An Entrepreneur’s Lessons from Gardening — Lionesses of Africa

by Kathy Mann

With the latest wave of COVID in full force in South Africa, our family has been spending a lot of time at home. Fortunately, we have a large property with a lovely garden, although it needs a great deal of work. At times when I’m feeling bored or I need a little escape from my family, I work on our garden. 

Some days I’m not feeling that creative and I just focus my attention on weeding. It’s a way to create beauty and order in a time when things seem quite out of control. I step back from my work on a section and it feels good to have done something meaningful. 

Other days I’m feeling bold and I dig up large areas and reorganize things. I have observed flower beds on my many walks around our neighbourhood and I take special care to see which plants thrive in full sun and which ones prefer shade. I take these lessons home and apply them to the plants in my own garden. I’m still learning and much of what I do is experimentation. 

This reminds me of what it is to be a business owner. Sometimes we try out products and they don’t really work. Maybe the target market is wrong or perhaps the product delivery or packaging needs work. Sometimes we haven’t quite figured out the best way to market and communicate the value of the offering and how it works. It is worth experimenting and viewing each failure as a lesson that we take forward. 

A few weeks ago, our neighbour trimmed branches from trees overhanging our driveway. In the process, thousands of little seeds descended and shoots emerged in between the plants I had been carefully nurturing for some time. It reminded me of a few things that relate to owning a business. 

Sometimes things happen that are outside our control and we have to deal with them.This can take up time, money and energy that we did not budget for. There were so many little plants that it would have taken me years to pull each one up separately. I used a weeding tool to scrape and disrupt the soil so that their roots would not take hold. This reminded me that sometimes a little disruption is good for the environment and I made sure I really churned up the soil and brought new air and a fresh energy to the plants I’m looking after. Maybe it’s time I do the same for my business and dig up things that are not working, taking care to leave behind what matters most to me and my customers.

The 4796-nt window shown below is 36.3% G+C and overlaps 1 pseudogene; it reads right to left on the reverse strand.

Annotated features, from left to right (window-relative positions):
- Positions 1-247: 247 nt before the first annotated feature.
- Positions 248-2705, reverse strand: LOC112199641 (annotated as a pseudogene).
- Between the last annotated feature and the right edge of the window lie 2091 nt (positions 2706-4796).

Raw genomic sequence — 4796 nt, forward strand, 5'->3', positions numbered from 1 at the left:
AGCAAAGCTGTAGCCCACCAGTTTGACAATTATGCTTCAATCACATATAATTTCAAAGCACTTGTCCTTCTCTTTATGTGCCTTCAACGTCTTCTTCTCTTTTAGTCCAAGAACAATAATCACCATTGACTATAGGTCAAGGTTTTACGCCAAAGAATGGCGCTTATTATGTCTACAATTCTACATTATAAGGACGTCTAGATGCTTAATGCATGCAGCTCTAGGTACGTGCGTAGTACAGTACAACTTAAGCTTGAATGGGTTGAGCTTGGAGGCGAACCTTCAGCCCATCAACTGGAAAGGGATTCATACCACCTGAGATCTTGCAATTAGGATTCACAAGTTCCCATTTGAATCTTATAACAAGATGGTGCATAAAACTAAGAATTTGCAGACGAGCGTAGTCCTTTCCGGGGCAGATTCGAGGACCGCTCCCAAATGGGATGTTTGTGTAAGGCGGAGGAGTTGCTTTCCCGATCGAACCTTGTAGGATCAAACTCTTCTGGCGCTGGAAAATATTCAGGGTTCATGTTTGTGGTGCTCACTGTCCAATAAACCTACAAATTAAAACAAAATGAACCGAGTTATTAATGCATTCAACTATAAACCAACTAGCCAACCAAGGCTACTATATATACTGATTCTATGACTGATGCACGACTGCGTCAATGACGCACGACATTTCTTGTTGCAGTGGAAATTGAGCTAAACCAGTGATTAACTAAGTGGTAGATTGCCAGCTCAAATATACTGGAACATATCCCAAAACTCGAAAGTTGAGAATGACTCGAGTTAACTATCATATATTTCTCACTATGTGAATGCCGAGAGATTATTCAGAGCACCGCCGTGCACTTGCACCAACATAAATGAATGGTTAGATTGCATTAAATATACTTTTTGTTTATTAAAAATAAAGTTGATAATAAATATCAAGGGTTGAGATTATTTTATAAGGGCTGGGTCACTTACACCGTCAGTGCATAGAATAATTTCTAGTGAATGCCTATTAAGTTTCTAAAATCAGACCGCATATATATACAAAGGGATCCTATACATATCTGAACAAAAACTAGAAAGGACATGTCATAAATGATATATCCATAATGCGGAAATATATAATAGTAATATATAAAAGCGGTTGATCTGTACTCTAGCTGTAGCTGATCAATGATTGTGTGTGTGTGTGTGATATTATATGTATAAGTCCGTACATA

We can choose to spend our time feeling miserable about all the weeds popping up (or all the lost business from the pandemic, or obstacles we face in our business). Or we can take action and do something simple to move in the direction we want to go. We could do something radical and change direction entirely, test out a new offering or appeal to a new market just to see what happens. 

I’ve developed a habit of taking small slips of plants from driveways and pavements in my neighbourhood on my walks. I plant them when I get home and eagerly wait to see if they survive. Some of them take and some of them don’t. I see it as learning from other stakeholders in my business environment. Sometimes we can learn from our clients, suppliers, mentors and competitors. Some lessons don’t land at the right time and it’s perhaps because we are not ready for them. But sometimes, things do bloom and we can benefit from the groundwork others have laid. 

Developing a garden takes time just as it does to grow a business. You have to be patient and you have to try things and be prepared to fail at some of them. The world has changed since many of us started our businesses and it’s expected that we need to work differently now. We must be prepared for some plants (or ideas or products) to die off and we must be willing to take the learnings with us into the future. This is how we develop a diverse and healthy business with offering that blossom at the right time for those ready to appreciate them. 

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